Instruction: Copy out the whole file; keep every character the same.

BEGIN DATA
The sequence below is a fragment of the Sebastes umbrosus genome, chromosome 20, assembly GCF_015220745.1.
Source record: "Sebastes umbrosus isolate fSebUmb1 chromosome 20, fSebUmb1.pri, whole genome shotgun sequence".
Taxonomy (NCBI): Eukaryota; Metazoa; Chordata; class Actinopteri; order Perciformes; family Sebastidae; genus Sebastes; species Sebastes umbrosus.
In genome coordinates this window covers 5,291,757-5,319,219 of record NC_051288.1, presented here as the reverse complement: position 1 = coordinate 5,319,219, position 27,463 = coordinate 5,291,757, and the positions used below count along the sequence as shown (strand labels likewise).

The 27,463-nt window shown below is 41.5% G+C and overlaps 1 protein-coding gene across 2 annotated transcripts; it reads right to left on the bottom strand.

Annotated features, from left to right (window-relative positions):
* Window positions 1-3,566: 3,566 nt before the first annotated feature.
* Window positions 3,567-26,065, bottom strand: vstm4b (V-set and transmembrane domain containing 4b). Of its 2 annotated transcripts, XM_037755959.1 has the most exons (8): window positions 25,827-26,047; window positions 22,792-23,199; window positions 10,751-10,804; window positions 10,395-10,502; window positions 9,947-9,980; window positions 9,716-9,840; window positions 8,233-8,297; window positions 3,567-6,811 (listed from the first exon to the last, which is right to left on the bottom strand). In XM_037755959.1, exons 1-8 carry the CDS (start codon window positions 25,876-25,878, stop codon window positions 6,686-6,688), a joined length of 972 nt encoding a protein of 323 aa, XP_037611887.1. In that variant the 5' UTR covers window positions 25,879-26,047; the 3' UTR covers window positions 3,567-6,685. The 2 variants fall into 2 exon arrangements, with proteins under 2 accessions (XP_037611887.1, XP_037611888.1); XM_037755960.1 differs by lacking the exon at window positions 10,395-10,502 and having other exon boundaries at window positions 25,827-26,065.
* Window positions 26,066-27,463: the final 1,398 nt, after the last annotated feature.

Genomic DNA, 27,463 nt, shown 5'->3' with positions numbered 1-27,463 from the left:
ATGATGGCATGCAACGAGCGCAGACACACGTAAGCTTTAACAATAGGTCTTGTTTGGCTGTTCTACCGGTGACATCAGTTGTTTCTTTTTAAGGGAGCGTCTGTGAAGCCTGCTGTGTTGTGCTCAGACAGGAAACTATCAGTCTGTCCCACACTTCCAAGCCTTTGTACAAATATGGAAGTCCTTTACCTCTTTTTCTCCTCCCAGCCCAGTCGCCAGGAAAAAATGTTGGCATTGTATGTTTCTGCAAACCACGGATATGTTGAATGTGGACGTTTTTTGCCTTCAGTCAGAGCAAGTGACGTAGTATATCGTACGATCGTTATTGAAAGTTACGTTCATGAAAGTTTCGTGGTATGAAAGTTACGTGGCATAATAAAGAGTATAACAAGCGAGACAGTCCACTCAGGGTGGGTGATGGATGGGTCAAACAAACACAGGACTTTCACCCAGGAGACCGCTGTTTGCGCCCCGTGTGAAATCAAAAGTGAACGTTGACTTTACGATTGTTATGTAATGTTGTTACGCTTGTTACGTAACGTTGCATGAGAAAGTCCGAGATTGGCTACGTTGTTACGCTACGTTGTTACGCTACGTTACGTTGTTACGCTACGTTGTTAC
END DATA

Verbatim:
The sequence below is a fragment of the Sebastes umbrosus genome, chromosome 20, assembly GCF_015220745.1.
Source record: "Sebastes umbrosus isolate fSebUmb1 chromosome 20, fSebUmb1.pri, whole genome shotgun sequence".
Taxonomy (NCBI): Eukaryota; Metazoa; Chordata; class Actinopteri; order Perciformes; family Sebastidae; genus Sebastes; species Sebastes umbrosus.
In genome coordinates this window covers 5,291,757-5,319,219 of record NC_051288.1, presented here as the reverse complement: position 1 = coordinate 5,319,219, position 27,463 = coordinate 5,291,757, and the positions used below count along the sequence as shown (strand labels likewise).

The 27,463-nt window shown below is 41.5% G+C and overlaps 1 protein-coding gene across 2 annotated transcripts; it reads right to left on the bottom strand.

Annotated features, from left to right (window-relative positions):
* Window positions 1-3,566: 3,566 nt before the first annotated feature.
* Window positions 3,567-26,065, bottom strand: vstm4b (V-set and transmembrane domain containing 4b). Of its 2 annotated transcripts, XM_037755959.1 has the most exons (8): window positions 25,827-26,047; window positions 22,792-23,199; window positions 10,751-10,804; window positions 10,395-10,502; window positions 9,947-9,980; window positions 9,716-9,840; window positions 8,233-8,297; window positions 3,567-6,811 (listed from the first exon to the last, which is right to left on the bottom strand). In XM_037755959.1, exons 1-8 carry the CDS (start codon window positions 25,876-25,878, stop codon window positions 6,686-6,688), a joined length of 972 nt encoding a protein of 323 aa, XP_037611887.1. In that variant the 5' UTR covers window positions 25,879-26,047; the 3' UTR covers window positions 3,567-6,685. The 2 variants fall into 2 exon arrangements, with proteins under 2 accessions (XP_037611887.1, XP_037611888.1); XM_037755960.1 differs by lacking the exon at window positions 10,395-10,502 and having other exon boundaries at window positions 25,827-26,065.
* Window positions 26,066-27,463: the final 1,398 nt, after the last annotated feature.

Genomic DNA, 27,463 nt, shown 5'->3' with positions numbered 1-27,463 from the left:
ATGATGGCATGCAACGAGCGCAGACACACGTAAGCTTTAACAATAGGTCTTGTTTGGCTGTTCTACCGGTGACATCAGTTGTTTCTTTTTAAGGGAGCGTCTGTGAAGCCTGCTGTGTTGTGCTCAGACAGGAAACTATCAGTCTGTCCCACACTTCCAAGCCTTTGTACAAATATGGAAGTCCTTTACCTCTTTTTCTCCTCCCAGCCCAGTCGCCAGGAAAAAATGTTGGCATTGTATGTTTCTGCAAACCACGGATATGTTGAATGTGGACGTTTTTTGCCTTCAGTCAGAGCAAGTGACGTAGTATATCGTACGATCGTTATTGAAAGTTACGTTCATGAAAGTTTCGTGGTATGAAAGTTACGTGGCATAATAAAGAGTATAACAAGCGAGACAGTCCACTCAGGGTGGGTGATGGATGGGTCAAACAAACACAGGACTTTCACCCAGGAGACCGCTGTTTGCGCCCCGTGTGAAATCAAAAGTGAACGTTGACTTTACGATTGTTATGTAATGTTGTTACGCTTGTTACGTAACGTTGCATGAGAAAGTCCGAGATTGGCTACGTTGTTACGCTACGTTGTTACGCTACGTTACGTTGTTACGCTACGTTGTTAC